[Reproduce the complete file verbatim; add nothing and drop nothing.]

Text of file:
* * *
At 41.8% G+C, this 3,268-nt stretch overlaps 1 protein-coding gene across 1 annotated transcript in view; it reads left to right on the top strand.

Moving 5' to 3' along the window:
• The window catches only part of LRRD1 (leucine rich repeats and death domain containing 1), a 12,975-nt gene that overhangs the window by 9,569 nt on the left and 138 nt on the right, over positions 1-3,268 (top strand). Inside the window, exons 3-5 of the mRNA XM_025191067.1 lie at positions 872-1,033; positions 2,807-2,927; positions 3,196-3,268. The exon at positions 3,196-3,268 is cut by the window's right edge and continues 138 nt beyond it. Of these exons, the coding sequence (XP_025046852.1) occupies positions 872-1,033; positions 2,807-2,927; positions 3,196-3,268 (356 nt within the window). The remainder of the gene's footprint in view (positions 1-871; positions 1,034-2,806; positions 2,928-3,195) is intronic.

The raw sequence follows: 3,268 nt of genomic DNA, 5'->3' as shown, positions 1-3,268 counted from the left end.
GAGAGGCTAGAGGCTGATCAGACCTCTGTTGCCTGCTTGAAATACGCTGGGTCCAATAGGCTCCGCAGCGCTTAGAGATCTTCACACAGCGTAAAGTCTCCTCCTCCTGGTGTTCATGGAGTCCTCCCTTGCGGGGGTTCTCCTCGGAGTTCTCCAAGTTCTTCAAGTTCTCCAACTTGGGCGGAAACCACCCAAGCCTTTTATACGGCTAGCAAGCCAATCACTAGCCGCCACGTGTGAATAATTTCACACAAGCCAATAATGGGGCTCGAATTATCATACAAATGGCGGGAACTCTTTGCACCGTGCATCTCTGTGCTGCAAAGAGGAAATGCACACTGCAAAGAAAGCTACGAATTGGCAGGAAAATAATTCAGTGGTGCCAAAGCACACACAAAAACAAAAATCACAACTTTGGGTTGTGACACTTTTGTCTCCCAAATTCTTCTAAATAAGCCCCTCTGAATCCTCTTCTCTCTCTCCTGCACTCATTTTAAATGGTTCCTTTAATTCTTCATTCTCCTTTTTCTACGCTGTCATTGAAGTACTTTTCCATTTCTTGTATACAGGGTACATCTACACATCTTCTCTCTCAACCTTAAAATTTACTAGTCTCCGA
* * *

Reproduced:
At 41.8% G+C, this 3,268-nt stretch overlaps 1 protein-coding gene across 1 annotated transcript in view; it reads left to right on the top strand.

Moving 5' to 3' along the window:
• The window catches only part of LRRD1 (leucine rich repeats and death domain containing 1), a 12,975-nt gene that overhangs the window by 9,569 nt on the left and 138 nt on the right, over positions 1-3,268 (top strand). Inside the window, exons 3-5 of the mRNA XM_025191067.1 lie at positions 872-1,033; positions 2,807-2,927; positions 3,196-3,268. The exon at positions 3,196-3,268 is cut by the window's right edge and continues 138 nt beyond it. Of these exons, the coding sequence (XP_025046852.1) occupies positions 872-1,033; positions 2,807-2,927; positions 3,196-3,268 (356 nt within the window). The remainder of the gene's footprint in view (positions 1-871; positions 1,034-2,806; positions 2,928-3,195) is intronic.

The raw sequence follows: 3,268 nt of genomic DNA, 5'->3' as shown, positions 1-3,268 counted from the left end.
GAGAGGCTAGAGGCTGATCAGACCTCTGTTGCCTGCTTGAAATACGCTGGGTCCAATAGGCTCCGCAGCGCTTAGAGATCTTCACACAGCGTAAAGTCTCCTCCTCCTGGTGTTCATGGAGTCCTCCCTTGCGGGGGTTCTCCTCGGAGTTCTCCAAGTTCTTCAAGTTCTCCAACTTGGGCGGAAACCACCCAAGCCTTTTATACGGCTAGCAAGCCAATCACTAGCCGCCACGTGTGAATAATTTCACACAAGCCAATAATGGGGCTCGAATTATCATACAAATGGCGGGAACTCTTTGCACCGTGCATCTCTGTGCTGCAAAGAGGAAATGCACACTGCAAAGAAAGCTACGAATTGGCAGGAAAATAATTCAGTGGTGCCAAAGCACACACAAAAACAAAAATCACAACTTTGGGTTGTGACACTTTTGTCTCCCAAATTCTTCTAAATAAGCCCCTCTGAATCCTCTTCTCTCTCTCCTGCACTCATTTTAAATGGTTCCTTTAATTCTTCATTCTCCTTTTTCTACGCTGTCATTGAAGTACTTTTCCATTTCTTGTATACAGGGTACATCTACACATCTTCTCTCTCAACCTTAAAATTTACTAGTCTCCGA